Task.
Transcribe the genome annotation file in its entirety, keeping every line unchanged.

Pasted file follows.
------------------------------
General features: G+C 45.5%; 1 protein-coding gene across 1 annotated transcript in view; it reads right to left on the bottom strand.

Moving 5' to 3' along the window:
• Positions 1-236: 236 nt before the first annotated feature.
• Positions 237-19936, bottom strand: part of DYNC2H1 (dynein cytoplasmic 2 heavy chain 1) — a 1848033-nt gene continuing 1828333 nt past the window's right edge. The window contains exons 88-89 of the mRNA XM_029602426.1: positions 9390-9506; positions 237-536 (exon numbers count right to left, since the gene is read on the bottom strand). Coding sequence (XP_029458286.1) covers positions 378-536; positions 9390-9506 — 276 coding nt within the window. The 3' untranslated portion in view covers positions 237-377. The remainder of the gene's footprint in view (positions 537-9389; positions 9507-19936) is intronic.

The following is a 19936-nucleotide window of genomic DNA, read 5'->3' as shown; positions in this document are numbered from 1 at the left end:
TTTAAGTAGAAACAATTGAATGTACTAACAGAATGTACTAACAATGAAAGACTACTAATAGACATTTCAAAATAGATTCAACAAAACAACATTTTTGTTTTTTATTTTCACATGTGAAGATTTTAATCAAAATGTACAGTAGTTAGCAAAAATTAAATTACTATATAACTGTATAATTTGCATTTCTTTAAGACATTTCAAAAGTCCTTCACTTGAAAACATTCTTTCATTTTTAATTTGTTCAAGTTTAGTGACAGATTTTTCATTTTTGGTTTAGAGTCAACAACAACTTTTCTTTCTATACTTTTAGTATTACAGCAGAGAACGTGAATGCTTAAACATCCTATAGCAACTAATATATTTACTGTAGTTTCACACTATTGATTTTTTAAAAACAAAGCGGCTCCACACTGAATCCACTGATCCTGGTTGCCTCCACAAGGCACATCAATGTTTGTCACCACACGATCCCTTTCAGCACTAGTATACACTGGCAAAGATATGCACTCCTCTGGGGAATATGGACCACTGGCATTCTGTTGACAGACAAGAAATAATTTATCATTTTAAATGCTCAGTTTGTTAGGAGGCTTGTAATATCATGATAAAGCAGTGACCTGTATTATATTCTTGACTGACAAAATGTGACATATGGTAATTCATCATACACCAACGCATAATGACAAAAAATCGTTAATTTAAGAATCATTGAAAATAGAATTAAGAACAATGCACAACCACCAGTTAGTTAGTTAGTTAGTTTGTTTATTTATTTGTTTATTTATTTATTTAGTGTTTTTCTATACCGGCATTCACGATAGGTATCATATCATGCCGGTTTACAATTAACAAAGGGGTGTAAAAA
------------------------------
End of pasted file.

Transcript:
General features: G+C 45.5%; 1 protein-coding gene across 1 annotated transcript in view; it reads right to left on the bottom strand.

Moving 5' to 3' along the window:
• Positions 1-236: 236 nt before the first annotated feature.
• Positions 237-19936, bottom strand: part of DYNC2H1 (dynein cytoplasmic 2 heavy chain 1) — a 1848033-nt gene continuing 1828333 nt past the window's right edge. The window contains exons 88-89 of the mRNA XM_029602426.1: positions 9390-9506; positions 237-536 (exon numbers count right to left, since the gene is read on the bottom strand). Coding sequence (XP_029458286.1) covers positions 378-536; positions 9390-9506 — 276 coding nt within the window. The 3' untranslated portion in view covers positions 237-377. The remainder of the gene's footprint in view (positions 537-9389; positions 9507-19936) is intronic.

The following is a 19936-nucleotide window of genomic DNA, read 5'->3' as shown; positions in this document are numbered from 1 at the left end:
TTTAAGTAGAAACAATTGAATGTACTAACAGAATGTACTAACAATGAAAGACTACTAATAGACATTTCAAAATAGATTCAACAAAACAACATTTTTGTTTTTTATTTTCACATGTGAAGATTTTAATCAAAATGTACAGTAGTTAGCAAAAATTAAATTACTATATAACTGTATAATTTGCATTTCTTTAAGACATTTCAAAAGTCCTTCACTTGAAAACATTCTTTCATTTTTAATTTGTTCAAGTTTAGTGACAGATTTTTCATTTTTGGTTTAGAGTCAACAACAACTTTTCTTTCTATACTTTTAGTATTACAGCAGAGAACGTGAATGCTTAAACATCCTATAGCAACTAATATATTTACTGTAGTTTCACACTATTGATTTTTTAAAAACAAAGCGGCTCCACACTGAATCCACTGATCCTGGTTGCCTCCACAAGGCACATCAATGTTTGTCACCACACGATCCCTTTCAGCACTAGTATACACTGGCAAAGATATGCACTCCTCTGGGGAATATGGACCACTGGCATTCTGTTGACAGACAAGAAATAATTTATCATTTTAAATGCTCAGTTTGTTAGGAGGCTTGTAATATCATGATAAAGCAGTGACCTGTATTATATTCTTGACTGACAAAATGTGACATATGGTAATTCATCATACACCAACGCATAATGACAAAAAATCGTTAATTTAAGAATCATTGAAAATAGAATTAAGAACAATGCACAACCACCAGTTAGTTAGTTAGTTAGTTTGTTTATTTATTTGTTTATTTATTTATTTAGTGTTTTTCTATACCGGCATTCACGATAGGTATCATATCATGCCGGTTTACAATTAACAAAGGGGTGTAAAAA